The complaint in respect of each patient was separated into two issues:
- the medical treatment provided to the patient; and
- the failure to maintain adequate medical records for that patient.
The matters that were the subject of each complaint which related to the doctor’s professional competence raised matters of some complexity relevant to the specialist medical discipline of ophthalmology. The majority of the complaints involved serious errors of judgement, some of which included multiple attempts by the doctor to reattach the retina of the respective patients after initial attempts had failed. The repeated procedures were undertaken without referring the patient for a second opinion before doing so, resulting in serious outcomes for these patients.
The HCCC argued that the treatment received by each of the 13 patients constituted unsatisfactory professional conduct. The 14th complaint asserted that by reason of the number of instances of unsatisfactory professional conduct and the serious nature of that conduct, those instances, when considered together, amounted to professional misconduct, justifying the suspension or cancellation of his registration. The HCCC sought an order that the doctor pay its costs of the proceedings in the order of approximately $190,000.
The doctor admitted 12 of the 13 complaints directed to the inadequacy of his surgical records for the nominated patients. However, he denied all but one of the 13 complaints directed to patient treatment and said that in pursuing the repeated procedures in each case, he was motivated by a desire to provide the patient with a better surgical outcome than had initially been achieved, even where such a result was unlikely to be achieved.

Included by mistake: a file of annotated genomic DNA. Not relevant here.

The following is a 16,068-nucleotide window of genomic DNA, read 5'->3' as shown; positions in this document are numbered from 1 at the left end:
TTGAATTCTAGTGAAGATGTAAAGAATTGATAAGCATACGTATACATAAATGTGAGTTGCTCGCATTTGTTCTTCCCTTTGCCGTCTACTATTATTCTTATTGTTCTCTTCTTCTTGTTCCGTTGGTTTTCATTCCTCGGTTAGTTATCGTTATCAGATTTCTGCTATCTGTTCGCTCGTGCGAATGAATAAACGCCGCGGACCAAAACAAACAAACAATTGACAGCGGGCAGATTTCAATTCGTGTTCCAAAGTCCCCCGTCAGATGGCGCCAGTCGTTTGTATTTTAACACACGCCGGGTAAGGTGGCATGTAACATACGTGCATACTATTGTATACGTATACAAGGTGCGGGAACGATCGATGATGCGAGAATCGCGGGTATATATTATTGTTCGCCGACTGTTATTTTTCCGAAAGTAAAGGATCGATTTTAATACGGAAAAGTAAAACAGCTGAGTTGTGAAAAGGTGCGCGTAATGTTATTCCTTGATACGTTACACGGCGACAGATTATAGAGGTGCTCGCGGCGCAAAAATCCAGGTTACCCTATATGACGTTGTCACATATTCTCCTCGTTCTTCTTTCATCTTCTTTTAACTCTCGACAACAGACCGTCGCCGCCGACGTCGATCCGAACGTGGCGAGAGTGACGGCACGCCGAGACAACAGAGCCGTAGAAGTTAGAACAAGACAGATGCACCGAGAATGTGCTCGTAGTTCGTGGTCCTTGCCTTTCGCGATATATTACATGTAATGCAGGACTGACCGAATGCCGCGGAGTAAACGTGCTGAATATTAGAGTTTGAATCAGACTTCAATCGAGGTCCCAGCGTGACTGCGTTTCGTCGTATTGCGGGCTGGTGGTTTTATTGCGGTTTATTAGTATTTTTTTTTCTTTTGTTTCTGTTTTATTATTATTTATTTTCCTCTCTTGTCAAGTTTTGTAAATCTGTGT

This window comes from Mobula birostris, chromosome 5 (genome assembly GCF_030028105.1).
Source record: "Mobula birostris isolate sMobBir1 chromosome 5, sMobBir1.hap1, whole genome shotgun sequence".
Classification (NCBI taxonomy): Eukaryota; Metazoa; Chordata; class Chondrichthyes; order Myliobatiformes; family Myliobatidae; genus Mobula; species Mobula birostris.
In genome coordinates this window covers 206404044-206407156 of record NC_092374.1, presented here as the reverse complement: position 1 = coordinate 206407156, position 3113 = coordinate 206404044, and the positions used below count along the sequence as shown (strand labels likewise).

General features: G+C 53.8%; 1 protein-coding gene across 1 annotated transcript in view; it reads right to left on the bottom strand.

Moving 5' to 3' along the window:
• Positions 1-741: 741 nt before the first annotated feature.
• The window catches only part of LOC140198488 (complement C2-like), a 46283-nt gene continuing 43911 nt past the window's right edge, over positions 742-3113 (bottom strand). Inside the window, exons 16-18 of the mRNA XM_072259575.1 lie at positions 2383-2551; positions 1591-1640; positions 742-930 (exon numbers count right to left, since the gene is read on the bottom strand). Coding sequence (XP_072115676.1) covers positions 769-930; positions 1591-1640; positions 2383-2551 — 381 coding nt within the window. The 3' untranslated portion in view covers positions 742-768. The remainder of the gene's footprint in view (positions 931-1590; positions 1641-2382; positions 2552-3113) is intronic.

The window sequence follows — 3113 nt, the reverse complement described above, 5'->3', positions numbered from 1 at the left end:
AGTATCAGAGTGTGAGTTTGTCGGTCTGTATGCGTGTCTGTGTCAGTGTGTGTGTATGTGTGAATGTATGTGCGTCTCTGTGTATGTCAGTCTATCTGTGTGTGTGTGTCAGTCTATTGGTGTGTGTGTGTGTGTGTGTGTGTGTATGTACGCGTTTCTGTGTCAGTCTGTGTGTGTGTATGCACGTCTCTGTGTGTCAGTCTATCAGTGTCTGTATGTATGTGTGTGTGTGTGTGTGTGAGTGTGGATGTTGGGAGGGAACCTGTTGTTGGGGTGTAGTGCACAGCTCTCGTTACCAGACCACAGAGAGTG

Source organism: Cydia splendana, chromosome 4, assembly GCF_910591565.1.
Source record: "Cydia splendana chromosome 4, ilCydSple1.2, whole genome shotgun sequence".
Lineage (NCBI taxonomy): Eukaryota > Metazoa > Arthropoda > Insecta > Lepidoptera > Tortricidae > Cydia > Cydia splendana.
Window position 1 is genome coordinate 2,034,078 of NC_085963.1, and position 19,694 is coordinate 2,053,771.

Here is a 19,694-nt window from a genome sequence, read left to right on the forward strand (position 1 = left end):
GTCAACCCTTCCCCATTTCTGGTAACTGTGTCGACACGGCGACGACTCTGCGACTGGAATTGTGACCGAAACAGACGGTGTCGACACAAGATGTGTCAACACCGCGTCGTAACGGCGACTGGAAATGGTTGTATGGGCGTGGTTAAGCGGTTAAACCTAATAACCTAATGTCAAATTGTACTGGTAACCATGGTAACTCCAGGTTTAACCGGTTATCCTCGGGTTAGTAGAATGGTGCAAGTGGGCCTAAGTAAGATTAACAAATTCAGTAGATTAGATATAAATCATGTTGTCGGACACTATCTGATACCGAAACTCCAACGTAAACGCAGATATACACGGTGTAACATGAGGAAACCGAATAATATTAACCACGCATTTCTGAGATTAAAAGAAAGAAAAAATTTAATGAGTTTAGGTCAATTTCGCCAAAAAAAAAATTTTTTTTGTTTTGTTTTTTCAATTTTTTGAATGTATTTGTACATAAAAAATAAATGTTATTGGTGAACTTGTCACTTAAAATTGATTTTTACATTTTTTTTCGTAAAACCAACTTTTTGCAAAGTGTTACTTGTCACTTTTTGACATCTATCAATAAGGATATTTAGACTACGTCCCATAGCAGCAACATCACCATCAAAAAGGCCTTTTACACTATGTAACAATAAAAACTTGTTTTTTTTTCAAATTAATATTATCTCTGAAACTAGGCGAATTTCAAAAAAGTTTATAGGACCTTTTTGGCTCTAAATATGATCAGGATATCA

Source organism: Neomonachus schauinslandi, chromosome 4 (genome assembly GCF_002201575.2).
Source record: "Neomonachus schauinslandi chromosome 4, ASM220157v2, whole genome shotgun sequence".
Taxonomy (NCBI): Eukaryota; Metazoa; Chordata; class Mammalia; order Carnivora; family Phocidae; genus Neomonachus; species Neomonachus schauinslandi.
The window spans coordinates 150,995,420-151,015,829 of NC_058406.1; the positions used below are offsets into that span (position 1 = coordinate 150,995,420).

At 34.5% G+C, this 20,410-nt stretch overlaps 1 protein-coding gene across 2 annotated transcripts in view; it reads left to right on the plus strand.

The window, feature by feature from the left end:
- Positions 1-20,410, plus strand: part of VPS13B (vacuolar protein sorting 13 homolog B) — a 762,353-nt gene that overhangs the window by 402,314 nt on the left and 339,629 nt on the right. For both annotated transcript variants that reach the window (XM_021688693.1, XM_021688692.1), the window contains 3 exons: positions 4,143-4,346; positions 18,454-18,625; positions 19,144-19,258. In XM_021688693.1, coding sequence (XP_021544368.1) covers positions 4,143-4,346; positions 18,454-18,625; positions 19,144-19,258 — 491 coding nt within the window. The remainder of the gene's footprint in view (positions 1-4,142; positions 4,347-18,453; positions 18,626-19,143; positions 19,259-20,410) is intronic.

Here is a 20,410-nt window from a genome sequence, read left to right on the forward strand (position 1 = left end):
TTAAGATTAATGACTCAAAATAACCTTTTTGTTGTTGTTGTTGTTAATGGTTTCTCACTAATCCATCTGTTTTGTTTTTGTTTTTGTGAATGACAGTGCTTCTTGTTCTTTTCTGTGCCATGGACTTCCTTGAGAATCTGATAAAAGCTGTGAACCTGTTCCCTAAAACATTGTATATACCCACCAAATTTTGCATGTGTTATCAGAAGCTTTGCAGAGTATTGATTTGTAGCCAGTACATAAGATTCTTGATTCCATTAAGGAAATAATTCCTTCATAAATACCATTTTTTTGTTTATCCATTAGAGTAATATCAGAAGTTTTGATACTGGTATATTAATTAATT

The Tribunal found the doctor guilty of unsatisfactory professional conduct in respect of 10 of the 13 complaints directed to his professional competence in performing surgical procedures and that, when considered together, his conduct amounted to professional misconduct. However, the Tribunal was not persuaded that the doctor’s conduct would justify suspension of his registration and was satisfied that the health and safety of the public would be appropriately protected if he was permitted to retain his registration, subject to appropriate conditions.
In determining the issue of costs, the Tribunal acknowledged that the HCCC was not successful in establishing three of its complaints as well as some of the separate particulars that were given for the complaints that were otherwise found to be established. The Tribunal made an allowance for these matters and ordered that the doctor pay 70% of the HCCC’s legal costs as agreed or assessed.
To read the full decision in Healthcare Complaints Commission v Hollenbach  NSWCATOD 118, click here.